In conclusion, may I repeat that nothing in thirty years has given us more hope and encouragement, and drawn us so near to you of the white race, as the opportunity offered by the Exposition; and here bending, as if were, over the altar that represents the results of the struggles of your race and mine, both starting practically empty-handed three decades ago, I pledge that, in your effort to work out the great and intricate problem which God has laid at the doors of the South, you shall have at all times the patient, sympathetic help of my race; only let this be constantly in mind, that, while from representations in these buildings of the product of field, of forest, of mine, of factory, letters, and art, much good will come, yet far above and beyond material benefits will be that higher good, that, let us pray God, will come, in a blotting out of sectional differences and racial animosities and suspicions, in a determination to administer absolute justice, in a willing obedience among all classes to the mandates of law.  This, this, coupled with our material prosperity, will bring into our beloved South a new earth. [my emphasis]

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The "Atlanta Exposition" speech is one of the embedded documents found in Up from Slavery.

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Books by Houston Baker, Jr.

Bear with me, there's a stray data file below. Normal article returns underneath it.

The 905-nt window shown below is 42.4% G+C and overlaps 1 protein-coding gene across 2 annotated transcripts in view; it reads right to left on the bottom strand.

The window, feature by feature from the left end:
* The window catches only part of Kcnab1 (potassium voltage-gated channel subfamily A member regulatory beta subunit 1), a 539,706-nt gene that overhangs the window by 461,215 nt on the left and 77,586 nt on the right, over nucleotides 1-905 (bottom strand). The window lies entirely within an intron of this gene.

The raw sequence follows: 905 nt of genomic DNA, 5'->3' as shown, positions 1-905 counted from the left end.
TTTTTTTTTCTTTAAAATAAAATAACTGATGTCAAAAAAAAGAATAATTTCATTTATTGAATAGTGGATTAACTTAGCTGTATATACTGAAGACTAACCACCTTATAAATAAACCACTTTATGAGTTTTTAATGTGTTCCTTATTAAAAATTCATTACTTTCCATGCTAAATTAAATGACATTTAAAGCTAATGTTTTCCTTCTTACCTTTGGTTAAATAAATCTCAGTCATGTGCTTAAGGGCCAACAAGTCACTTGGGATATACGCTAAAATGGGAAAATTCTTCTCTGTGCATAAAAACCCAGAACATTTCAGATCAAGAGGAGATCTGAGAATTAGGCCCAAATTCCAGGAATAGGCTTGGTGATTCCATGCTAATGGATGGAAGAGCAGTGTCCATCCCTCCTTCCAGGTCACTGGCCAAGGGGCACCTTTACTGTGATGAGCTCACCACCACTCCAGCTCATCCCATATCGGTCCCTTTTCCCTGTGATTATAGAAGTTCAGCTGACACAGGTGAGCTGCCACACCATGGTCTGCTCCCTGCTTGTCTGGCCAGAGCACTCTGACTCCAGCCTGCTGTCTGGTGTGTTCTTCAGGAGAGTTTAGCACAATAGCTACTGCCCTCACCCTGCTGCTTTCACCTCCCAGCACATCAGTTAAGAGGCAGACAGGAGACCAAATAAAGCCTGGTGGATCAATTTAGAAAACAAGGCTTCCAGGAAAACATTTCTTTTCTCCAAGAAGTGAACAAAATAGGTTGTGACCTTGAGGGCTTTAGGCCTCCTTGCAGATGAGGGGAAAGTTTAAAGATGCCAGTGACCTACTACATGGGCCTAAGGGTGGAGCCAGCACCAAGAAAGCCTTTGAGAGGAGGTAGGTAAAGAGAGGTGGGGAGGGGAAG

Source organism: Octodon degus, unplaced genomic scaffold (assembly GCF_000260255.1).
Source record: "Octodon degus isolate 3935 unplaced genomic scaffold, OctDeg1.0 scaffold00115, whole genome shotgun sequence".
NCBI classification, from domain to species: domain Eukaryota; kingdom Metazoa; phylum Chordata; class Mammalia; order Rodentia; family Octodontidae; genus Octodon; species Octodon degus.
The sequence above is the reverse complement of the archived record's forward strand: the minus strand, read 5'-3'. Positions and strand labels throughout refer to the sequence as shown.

Black British Cultural Studies: A Reader  / Afro-American Literary Study in the 1990s  /  Black Studies, Rap and the Academy 

Modernism and the Harlem Renaissance  /  Workings of the Sprit: The Poetics of Afro-American Women's Writing 

  Blues, Ideology and Afro-American Literature

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Modernism and the Harlem Renaissance

By Houston A. Baker

Commentary by Rudolph Lewis

In Chapter 4 Modernism and the Harlem Renaissance, Baker continues as follows: "Thirty-two years after the Emancipation Proclamation, Booker T. Washington changed the minstrel joke by stepping inside the white world's nonsense syllables with oratorical mastery. Up from Slavery offers a record and representation of Afro-America's mastery of form. . . . Like Billy Kersands stretching the minstrel face to a successful black excess, or Bert Williams and George Walker converting nonsense sounds and awkwardly demeaning minstrel steps into pure kinesthetics and masterful black artistry, so Washington takes up types and tones of nonsense to earn a national reputation and its corollary benefits for the Afro-American masses."